Only Allen Iverson could deliver a Hall of Fame speech that name-checked ’90s rappers, referenced “Chappelle’s Show,” and thanked just about every person he met along his basketball journey. Iverson, one of the headliners of the Hall of Fame’s Class of 2016, delivered a captivating 31-minute speech Friday in which he overcame initial jitters to deliver a memorable address that featured multiple standing ovations from the crowd at Springfield’s Symphony Hall, with many in the balcony wearing No. 3 Iverson jerseys and cheering throughout.

In maybe the most memorable moment of the speech, Iverson recalled his first time playing against his idol Michael Jordan. “Man, I wanted to be like Mike,” said Iverson. “I remember the first time I played against him. I walked out on the court and I looked at him. And, for the first time in my life, a human being didn’t really look real to me. You know what I mean? I don’t know if you all watch the Chappelle Show, but he talked about in a certain incident where somebody’s seeing Rick James. Like I literally seen his aura. It looked like he was glowing. I’m sitting there and I’m saying, ‘Man, that’s Michael. And I’m looking at him. I can’t stop looking at him. I’m looking at his shoes and I’m like, man, he’s got on the Jordans! It was my Mike. It was my idol, my hero.”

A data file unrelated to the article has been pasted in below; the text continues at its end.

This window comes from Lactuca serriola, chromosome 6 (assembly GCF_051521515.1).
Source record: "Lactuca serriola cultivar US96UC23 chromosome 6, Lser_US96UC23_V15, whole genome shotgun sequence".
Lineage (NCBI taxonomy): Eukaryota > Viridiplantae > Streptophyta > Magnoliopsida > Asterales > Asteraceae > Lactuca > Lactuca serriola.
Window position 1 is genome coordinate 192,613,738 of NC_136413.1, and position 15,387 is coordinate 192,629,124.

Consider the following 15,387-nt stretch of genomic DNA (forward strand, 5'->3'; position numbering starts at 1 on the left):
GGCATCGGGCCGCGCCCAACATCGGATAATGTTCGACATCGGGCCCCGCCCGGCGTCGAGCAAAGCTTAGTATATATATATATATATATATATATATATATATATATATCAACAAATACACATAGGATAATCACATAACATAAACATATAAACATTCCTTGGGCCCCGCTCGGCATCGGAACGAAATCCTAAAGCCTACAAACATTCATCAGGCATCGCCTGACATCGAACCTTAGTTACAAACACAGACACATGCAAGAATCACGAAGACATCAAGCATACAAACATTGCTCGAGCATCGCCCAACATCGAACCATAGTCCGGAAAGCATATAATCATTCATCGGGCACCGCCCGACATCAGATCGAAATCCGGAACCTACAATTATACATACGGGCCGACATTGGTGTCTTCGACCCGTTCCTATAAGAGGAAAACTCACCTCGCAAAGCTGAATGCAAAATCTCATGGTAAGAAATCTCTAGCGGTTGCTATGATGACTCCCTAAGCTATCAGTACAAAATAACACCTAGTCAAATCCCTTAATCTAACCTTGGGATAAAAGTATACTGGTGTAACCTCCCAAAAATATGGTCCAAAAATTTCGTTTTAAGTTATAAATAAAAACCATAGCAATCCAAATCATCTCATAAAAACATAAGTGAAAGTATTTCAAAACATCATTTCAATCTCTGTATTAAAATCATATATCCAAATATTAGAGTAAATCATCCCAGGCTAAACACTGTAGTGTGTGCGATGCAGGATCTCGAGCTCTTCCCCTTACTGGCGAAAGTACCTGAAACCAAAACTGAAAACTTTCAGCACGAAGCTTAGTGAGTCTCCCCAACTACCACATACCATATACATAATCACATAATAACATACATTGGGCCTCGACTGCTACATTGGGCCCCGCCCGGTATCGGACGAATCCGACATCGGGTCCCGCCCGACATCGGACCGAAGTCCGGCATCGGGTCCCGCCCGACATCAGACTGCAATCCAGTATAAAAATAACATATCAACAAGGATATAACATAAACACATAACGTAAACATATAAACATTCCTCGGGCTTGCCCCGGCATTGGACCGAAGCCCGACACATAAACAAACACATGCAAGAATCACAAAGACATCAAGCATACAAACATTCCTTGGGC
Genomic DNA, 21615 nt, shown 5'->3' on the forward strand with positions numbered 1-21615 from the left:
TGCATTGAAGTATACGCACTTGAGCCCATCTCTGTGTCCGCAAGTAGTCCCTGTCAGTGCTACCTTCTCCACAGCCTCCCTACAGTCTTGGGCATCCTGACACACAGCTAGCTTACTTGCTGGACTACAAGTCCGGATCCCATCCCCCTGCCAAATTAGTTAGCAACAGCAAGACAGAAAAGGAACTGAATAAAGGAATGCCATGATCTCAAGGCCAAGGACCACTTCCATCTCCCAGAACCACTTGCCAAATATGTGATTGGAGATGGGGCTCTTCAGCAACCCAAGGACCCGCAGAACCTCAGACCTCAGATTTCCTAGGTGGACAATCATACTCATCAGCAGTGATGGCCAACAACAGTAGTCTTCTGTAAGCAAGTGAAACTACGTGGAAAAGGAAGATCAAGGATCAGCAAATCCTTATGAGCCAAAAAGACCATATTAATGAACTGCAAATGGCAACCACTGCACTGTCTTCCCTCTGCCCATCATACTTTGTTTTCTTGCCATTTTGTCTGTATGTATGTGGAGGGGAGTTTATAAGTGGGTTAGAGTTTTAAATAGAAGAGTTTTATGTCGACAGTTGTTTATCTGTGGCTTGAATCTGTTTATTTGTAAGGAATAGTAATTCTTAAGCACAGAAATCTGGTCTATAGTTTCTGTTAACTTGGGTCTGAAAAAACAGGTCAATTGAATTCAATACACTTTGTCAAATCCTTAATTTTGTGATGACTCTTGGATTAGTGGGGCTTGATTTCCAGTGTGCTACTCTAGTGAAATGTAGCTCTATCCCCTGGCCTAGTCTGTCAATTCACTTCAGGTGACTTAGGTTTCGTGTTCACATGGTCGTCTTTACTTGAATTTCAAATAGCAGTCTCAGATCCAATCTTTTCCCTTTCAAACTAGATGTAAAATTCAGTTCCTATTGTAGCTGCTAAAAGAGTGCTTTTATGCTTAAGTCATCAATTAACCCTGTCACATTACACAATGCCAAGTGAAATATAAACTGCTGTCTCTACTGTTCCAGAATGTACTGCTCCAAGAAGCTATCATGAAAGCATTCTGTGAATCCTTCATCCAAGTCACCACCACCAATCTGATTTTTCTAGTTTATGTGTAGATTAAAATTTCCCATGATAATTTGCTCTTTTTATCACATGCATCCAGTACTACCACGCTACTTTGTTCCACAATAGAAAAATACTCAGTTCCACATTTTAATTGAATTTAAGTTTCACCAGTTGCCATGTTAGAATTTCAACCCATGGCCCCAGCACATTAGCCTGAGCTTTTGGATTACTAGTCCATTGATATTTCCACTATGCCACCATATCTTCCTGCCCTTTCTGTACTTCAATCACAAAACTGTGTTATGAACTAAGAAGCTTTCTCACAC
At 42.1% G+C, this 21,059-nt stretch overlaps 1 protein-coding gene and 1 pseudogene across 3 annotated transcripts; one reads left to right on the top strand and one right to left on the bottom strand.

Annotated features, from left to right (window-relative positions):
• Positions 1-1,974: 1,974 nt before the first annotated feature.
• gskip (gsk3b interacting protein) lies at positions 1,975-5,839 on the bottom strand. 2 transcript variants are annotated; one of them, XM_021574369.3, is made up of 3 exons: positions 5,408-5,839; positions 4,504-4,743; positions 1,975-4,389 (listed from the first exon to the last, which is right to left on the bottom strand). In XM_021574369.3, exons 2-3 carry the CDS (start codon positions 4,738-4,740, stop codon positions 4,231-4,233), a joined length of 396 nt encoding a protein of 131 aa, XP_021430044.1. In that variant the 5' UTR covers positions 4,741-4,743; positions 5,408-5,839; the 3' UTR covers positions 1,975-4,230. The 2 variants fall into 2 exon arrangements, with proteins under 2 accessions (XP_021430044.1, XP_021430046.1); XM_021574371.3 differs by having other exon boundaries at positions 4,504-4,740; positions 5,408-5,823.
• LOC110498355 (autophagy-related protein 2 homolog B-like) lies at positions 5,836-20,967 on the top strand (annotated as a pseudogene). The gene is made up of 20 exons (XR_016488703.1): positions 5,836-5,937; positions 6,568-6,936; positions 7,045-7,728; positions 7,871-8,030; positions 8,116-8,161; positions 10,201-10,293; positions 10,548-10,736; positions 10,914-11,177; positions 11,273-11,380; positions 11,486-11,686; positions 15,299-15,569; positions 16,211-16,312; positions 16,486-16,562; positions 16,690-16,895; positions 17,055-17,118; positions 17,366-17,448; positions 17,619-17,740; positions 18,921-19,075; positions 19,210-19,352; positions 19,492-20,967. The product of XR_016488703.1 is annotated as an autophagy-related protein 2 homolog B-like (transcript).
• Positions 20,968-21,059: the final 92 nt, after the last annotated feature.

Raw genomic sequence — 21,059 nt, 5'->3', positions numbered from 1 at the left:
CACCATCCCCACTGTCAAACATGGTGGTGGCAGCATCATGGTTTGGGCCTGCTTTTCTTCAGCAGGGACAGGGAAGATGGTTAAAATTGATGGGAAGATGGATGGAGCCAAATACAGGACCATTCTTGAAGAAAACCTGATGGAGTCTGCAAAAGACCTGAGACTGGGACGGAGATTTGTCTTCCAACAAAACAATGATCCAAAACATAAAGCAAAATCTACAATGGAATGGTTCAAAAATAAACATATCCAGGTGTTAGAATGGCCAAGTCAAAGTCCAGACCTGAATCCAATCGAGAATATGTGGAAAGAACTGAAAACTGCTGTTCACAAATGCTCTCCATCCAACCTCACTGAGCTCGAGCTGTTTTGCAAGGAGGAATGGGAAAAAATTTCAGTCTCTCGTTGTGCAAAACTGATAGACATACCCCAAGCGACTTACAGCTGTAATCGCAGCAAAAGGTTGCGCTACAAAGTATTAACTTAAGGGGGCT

Iverson got a standing ovation before he could even be introduced prior to his speech. Dressed in a black suit with a black shirt and tie, he struggled to control his emotions at the start of his speech while thanking his three presenters — Larry Brown, Julius Erving and John Thompson — as well as members of his family. But after the Jordan story, Iverson seemed to settle in. Nervously rocking at the start, Iverson confidently thanked a Rolodex of coaches, owners, teammates and rappers.